Dear Emily

by Eleanor Tait

Dear Emily,

We have been ‘COVID-corresponding’ (as I like to call it) from the kitchen table for longer than it took Nellie Bly to travel around the world; seventy-three days. I thought you might like to know that.

Those daffodils in your back garden are doing well; Mum’s withered away about three weeks ago! Gran would be furious, but luckily, she’s under the impression that they bloomed beautifully and have since been admired in a prize vase on the mantelpiece. Unfortunately, we just can’t show her, because the computer always needs charging in the kitchen when we do a video call (very inconvenient, I know…).

I found myself counting cups of tea a few minutes ago; I’ve had two and a half, so far, and predict at least two and a half more. How many for you today? I’m guessing only two as yet, because I saw you through the kitchen window boiling the kettle about an hour ago. I waved, but you didn’t see me. I must ask – did I spy chocolate bourbons going into your biscuit tin? We completely ran out last week and have been left only with rich tea biscuits; I cannot express my envy!

And, in response to your letter yesterday, well (we’re absolutely not discussing the capris pants!), this house has been anything but ‘quiet’ or ‘peaceful’. In fact, I believe my dear brother has never experienced the phenomenon of silence. Indeed, in this maddening moment, he is exploring the works of Elton John. Perhaps you also have ‘Rocketman’ ringing in your ears – it seems to have become the soundtrack to my life.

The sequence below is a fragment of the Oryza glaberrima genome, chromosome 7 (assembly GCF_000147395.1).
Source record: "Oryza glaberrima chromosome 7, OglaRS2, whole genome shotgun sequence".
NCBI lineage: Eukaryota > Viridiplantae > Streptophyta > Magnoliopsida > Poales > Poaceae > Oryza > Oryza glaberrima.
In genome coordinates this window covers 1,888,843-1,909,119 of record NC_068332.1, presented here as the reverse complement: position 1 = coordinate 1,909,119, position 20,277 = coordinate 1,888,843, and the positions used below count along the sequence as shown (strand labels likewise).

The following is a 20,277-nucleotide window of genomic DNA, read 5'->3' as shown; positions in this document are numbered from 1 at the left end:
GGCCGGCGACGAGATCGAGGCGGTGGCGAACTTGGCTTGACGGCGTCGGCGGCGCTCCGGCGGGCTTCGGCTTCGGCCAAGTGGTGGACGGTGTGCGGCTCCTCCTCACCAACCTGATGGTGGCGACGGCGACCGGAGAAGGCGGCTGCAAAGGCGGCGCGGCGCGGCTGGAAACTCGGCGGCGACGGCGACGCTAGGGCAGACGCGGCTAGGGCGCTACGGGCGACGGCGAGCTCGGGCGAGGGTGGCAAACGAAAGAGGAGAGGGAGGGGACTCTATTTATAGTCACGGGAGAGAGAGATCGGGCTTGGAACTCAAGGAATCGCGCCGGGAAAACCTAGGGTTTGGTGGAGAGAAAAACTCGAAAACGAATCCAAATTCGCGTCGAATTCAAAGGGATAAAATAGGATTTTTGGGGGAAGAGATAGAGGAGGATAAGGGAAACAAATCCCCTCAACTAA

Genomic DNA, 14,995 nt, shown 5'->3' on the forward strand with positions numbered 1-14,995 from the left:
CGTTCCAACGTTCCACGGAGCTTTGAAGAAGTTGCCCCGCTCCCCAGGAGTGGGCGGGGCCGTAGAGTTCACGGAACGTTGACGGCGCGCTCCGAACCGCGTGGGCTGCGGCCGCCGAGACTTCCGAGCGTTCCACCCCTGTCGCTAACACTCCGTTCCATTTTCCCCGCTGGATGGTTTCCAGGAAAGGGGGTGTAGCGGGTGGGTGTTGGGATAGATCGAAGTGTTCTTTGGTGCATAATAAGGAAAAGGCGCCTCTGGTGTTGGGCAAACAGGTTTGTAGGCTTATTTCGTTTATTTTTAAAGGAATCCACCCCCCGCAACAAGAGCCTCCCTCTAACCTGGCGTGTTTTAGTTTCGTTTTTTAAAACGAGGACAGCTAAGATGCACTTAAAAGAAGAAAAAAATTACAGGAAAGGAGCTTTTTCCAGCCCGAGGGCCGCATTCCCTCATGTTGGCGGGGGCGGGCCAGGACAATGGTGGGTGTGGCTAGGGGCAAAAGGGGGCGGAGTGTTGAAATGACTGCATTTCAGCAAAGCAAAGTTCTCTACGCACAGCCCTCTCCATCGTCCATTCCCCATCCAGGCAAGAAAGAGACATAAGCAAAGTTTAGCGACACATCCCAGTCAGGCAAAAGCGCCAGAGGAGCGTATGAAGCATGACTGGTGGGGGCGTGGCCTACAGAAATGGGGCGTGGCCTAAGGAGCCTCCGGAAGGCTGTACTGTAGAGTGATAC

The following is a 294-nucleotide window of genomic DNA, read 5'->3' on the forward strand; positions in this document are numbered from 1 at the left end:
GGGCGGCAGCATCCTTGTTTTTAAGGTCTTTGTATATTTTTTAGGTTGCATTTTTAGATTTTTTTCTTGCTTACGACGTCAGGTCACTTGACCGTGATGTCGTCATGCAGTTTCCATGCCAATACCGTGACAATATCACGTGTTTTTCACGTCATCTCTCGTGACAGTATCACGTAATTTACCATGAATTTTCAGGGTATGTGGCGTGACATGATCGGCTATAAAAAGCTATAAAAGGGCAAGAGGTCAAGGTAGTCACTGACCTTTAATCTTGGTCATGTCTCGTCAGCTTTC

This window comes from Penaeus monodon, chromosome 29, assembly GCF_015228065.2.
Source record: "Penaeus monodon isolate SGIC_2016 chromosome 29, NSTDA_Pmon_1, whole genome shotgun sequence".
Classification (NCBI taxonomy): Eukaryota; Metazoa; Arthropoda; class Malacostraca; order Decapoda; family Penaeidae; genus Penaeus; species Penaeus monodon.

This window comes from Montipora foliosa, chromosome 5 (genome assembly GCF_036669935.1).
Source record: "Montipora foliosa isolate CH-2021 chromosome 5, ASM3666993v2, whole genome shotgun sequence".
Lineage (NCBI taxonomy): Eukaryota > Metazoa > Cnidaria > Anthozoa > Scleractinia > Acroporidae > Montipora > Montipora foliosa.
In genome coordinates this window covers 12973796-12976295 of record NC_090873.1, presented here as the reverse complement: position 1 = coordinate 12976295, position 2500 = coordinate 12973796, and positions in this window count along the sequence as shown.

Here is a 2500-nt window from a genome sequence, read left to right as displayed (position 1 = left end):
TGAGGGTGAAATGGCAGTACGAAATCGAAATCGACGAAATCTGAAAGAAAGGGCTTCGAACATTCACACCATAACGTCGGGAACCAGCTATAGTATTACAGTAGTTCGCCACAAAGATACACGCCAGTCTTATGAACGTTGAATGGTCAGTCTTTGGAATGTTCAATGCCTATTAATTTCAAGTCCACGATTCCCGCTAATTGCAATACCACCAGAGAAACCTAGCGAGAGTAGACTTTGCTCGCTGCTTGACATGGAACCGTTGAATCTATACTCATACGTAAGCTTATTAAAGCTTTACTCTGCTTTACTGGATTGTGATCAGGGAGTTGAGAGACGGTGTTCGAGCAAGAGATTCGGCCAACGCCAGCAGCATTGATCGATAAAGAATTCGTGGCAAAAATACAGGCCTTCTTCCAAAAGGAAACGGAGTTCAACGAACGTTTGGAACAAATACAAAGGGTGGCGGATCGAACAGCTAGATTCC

Don’t you think it’s funny though, how so much hasn’t changed? Or rather, that we’re discovering things that were always there, the home-disco, for example. Your Dad certainly has – he was quite the Fred Astaire last night!

What I really mean though, is do you ever stand waiting for the kettle to boil and think to yourself how frivolous and ridiculous this little matter of a teabag is? When chaos is lying outside the front door, standing waiting for the kettle to boil feels deplorably extravagant.

But it isn’t. I think these little matters do matter. These ‘little matters’ are the fabric of life, aren’t they? Really, they’re the big matters, I suppose. I’ve put hand cream on four times already today, because I’ve washed my hands about six times so I don’t catch or spread it. That’s a little big thing.

Look at me getting all philosophical! Oh, I can see you in the kitchen now – are you making a sandwich? Really, Emily, it’s only twenty past eleven (you must pretend I’m tutting and shaking my head – oh, too late, you’ve already seen me!).

Why are you pointing at your pants? What are you saying?

Oh. The capris pants. Yes, well, they shrunk in the wash. It can really be the only explanation for the zip incident of yesterday.

Your dearest friend (if you stop laughing at me…),

Eleanor.

 


 

Eleanor is studying English Literature for A-level and is an avid reader. This year’s lockdown has been the perfect opportunity for her to spend long sunny hours in the garden with her favourite books, including classics outside her course. In the future she hopes to study English Literature and History at university, in order to pursue her passion for literature and its influences, past and present.